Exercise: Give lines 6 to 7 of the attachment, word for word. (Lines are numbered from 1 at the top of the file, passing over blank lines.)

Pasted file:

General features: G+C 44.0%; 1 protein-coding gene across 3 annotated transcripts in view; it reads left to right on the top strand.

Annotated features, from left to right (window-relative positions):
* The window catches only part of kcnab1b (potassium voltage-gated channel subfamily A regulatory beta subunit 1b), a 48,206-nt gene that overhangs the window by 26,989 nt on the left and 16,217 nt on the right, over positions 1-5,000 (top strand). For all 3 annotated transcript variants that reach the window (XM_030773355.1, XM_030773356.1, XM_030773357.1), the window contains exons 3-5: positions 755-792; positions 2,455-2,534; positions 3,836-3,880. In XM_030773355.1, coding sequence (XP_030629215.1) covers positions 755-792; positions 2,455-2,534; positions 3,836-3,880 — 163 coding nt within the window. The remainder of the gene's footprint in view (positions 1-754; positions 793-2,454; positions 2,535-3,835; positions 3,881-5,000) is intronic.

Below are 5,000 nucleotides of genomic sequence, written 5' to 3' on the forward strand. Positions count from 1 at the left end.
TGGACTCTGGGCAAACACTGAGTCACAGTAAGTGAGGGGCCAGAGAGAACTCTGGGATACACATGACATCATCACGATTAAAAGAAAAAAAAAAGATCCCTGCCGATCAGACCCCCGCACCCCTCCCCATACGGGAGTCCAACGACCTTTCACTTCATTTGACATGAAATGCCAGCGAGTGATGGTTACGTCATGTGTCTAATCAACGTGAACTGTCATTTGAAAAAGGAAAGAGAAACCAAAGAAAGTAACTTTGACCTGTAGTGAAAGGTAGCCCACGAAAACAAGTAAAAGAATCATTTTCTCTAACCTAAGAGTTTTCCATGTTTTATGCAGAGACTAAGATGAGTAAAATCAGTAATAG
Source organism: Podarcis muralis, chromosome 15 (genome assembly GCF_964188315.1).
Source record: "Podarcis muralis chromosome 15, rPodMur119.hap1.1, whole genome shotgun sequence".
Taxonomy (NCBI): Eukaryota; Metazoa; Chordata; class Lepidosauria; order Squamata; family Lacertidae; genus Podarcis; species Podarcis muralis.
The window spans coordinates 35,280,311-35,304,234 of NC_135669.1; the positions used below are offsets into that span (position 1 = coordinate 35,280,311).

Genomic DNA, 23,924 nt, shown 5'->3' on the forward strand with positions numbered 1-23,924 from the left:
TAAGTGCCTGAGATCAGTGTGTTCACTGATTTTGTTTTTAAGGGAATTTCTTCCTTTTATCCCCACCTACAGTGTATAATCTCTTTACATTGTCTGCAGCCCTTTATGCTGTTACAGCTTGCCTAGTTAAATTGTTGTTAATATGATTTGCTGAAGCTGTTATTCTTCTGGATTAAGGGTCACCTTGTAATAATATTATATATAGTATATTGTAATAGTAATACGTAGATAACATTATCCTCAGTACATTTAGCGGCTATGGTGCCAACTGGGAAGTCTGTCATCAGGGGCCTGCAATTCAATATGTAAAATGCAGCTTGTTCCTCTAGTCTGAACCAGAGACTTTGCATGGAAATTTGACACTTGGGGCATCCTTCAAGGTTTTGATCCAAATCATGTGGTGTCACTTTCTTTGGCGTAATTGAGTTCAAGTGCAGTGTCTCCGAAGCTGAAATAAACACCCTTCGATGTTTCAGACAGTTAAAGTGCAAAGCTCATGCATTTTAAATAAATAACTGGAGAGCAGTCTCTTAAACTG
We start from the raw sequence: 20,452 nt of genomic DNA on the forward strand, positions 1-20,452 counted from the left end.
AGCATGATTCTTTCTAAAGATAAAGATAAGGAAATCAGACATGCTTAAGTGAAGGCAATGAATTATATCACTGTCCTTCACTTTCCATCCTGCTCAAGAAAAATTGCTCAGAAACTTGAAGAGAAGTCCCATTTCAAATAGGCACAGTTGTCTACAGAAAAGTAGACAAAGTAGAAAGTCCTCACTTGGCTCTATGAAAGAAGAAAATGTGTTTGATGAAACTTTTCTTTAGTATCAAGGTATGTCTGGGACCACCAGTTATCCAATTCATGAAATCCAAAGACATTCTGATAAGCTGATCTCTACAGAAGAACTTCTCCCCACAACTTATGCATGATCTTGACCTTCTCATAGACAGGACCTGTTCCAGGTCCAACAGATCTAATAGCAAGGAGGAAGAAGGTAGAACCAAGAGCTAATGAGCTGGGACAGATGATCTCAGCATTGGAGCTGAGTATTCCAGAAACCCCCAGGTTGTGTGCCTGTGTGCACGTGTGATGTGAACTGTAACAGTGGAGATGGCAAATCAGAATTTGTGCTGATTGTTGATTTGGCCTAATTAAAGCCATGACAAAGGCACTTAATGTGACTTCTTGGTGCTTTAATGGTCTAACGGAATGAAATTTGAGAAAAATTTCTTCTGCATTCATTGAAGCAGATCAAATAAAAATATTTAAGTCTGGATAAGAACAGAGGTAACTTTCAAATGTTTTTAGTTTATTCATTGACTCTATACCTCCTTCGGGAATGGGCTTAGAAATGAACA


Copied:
Source organism: Podarcis muralis, chromosome 15 (genome assembly GCF_964188315.1).
Source record: "Podarcis muralis chromosome 15, rPodMur119.hap1.1, whole genome shotgun sequence".